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and I hope your grace will be as good as your word, and let my son-in-law succeed him '' “The duke, by this time perfectly awake, was staggered at the impossibility of receiving intelligence from Madrid in so short a space of time, and perplexed at the absurdity of a king's messenger applying for his son-in-law to succeed the king of Spain. “Is the man drunk or mad 2 where are your dispatches o' vociferated his grace, hastily drawing aside the curtains of the bed; when instead of a royal courier, he recognized the fat, good-humoured countenance of his friend from Cornwall, making low bows, with hat in hand, and “hoping my lord would not forget the gracious promise he was so good as to make in favor of my son-in-law at the late election.’ “Vexed at so untimely an interruption, and disappointed of his important dispatches from Spain, the duke frowned for a few seconds, but chagrin soon gave way to mirth at so singular and ridiculous a combination of apposite circumstances, and he sunk on the bed in a violent fit of laughter, to the entire discomfiture and confusion of the pliant and obsequious farmer, who very probably began to conjecture that lords and dukes were not in the habit of testifying that profound respect at the sight of their friends which he thought consistent with their nobility of deportment. However though his grace could not manage to place the son of his old acqaintance on the throne of his catholic majesty the king of Spain, he advanced him to a post which some persons might consider not less honorable—he made him an exciseman."
Of Charles Sackville, carl of Dorset, the most accomplished gentleman in the voluptuous court of Charles the second, we have the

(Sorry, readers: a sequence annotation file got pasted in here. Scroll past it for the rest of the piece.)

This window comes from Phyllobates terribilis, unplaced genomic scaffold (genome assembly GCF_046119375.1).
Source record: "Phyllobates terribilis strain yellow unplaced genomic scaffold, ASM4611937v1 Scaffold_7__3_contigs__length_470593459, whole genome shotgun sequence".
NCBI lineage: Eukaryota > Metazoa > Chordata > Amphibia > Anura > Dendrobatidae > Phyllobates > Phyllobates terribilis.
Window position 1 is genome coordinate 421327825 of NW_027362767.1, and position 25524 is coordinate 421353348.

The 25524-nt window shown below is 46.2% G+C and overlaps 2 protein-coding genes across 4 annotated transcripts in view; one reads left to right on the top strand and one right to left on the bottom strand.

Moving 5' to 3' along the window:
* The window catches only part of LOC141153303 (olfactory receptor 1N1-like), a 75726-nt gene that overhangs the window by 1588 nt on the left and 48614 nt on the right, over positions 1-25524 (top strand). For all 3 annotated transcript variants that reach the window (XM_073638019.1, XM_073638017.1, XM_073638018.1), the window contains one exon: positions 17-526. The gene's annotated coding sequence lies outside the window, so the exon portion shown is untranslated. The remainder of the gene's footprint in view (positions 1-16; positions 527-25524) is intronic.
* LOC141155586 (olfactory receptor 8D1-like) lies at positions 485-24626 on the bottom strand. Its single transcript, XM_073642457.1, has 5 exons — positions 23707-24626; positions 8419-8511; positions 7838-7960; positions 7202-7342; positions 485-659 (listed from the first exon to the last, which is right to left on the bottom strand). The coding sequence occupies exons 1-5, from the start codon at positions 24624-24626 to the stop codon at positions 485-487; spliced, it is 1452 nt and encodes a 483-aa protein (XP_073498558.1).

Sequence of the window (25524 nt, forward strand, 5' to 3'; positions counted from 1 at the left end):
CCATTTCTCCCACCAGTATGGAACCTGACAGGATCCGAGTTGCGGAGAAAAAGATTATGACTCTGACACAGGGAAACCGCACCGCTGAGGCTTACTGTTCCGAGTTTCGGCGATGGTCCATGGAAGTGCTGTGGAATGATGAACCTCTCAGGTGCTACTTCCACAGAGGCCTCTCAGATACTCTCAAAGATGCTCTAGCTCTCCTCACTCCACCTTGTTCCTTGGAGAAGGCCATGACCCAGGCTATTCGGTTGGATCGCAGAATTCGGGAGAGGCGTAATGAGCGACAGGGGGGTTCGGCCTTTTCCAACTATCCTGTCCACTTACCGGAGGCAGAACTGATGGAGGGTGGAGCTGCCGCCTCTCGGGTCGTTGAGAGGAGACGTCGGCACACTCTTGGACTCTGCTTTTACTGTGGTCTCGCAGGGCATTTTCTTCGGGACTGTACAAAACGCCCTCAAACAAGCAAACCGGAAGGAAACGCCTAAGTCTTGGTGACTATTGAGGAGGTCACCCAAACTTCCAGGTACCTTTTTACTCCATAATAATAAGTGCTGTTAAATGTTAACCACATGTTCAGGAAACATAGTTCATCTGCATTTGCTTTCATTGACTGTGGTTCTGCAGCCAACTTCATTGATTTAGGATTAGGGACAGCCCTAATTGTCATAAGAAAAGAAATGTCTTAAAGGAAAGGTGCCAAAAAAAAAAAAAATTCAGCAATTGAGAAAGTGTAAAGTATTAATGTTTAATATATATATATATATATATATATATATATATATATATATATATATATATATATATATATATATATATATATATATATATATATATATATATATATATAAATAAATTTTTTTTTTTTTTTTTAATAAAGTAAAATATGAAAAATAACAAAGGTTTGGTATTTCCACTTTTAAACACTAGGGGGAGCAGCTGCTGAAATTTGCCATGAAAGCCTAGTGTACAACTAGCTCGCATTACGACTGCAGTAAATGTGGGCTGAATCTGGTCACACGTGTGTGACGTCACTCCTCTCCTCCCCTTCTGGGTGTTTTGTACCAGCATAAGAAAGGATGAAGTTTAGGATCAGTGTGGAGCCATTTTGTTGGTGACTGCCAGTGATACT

following representation:— “Although lord Dorset is rather, as Pope has remarked, a holiday writer, a gentleman who diverted himself now and then with poetry, than a real poet, he was undoubtedly possessed of talents of no ordinary description; and as a patron of poets and a lively wit, his name will always be associated with those of the eminent men with whom he mixed, and by whom he has been so frequently panegyrized. Prior, Dryden, Congreve, Addison, and a host of the minor so of the age in which he lived, ave written vehemently in his praise. The eulogium of the former has been justly admired, as a masterpiece in this style of composition. He says of the earl, the “brightness of his parts, the solidity of his judgment, and the candor and generosity of his temper, distinguished him in an age of great politeness, and at a court abounding with men of the finest sense and learning. The most eminent masters, in their several callings, appealed to his determination: Waller thought it an honor to consult him on the softness and harmony of his verse; and Dr. Sprat, on the delicacy and turn of his prose. Dryden determines by him, under the character of Eugenius, as to the laws of dramatic poetry; Butler owed it to him that the court tasted his ‘Hudibras;’ Wycherly, that the town liked his ‘Plain Dealer;' and the late duke of Buckingham deferred to publish his ‘Rehearsal' till he was sure, as as he expressed it, “that my lord Dorset would not rehearse upon him again.” If we wanted foreign testimony, La Fontaine and St. Evremond have acknowledged that he was a perfect master of the beauty and fineness of their language, and of all they call “les belles lettres.' Nor was this nicety of judgment confined only to books and literature; he was the same in statuary, painting, and other parts of art. Bernini would have taken his opinion upon the beauty and attitude of a figure; and king Charles did not agree with Lely, that “my lady Cleveland's picture was finished, till it had the approbation of my lord Dorset.” Several anecdotes of sir Robert Walpole are collected from various SOurces : — “When Walpole quarrelled with lord Sunderland, he went over to the opposition, and on the debate upon the capital clause in the mutiny bill, he made use of this strong expression, “Whoever gives the power of blood, gives blood.” The question being carried in favor of the ministry by a small majority, sir Robert said after the division, “Faith, I was afraid that we had got the question;' his good sense (observes Mr. Seward, from whom this anecdote is quoted) perfectly enabling him to see that armies could not be kept in order without strict discipline, and the power of life and death. “Walpole had always very exact intelligence of all that was pas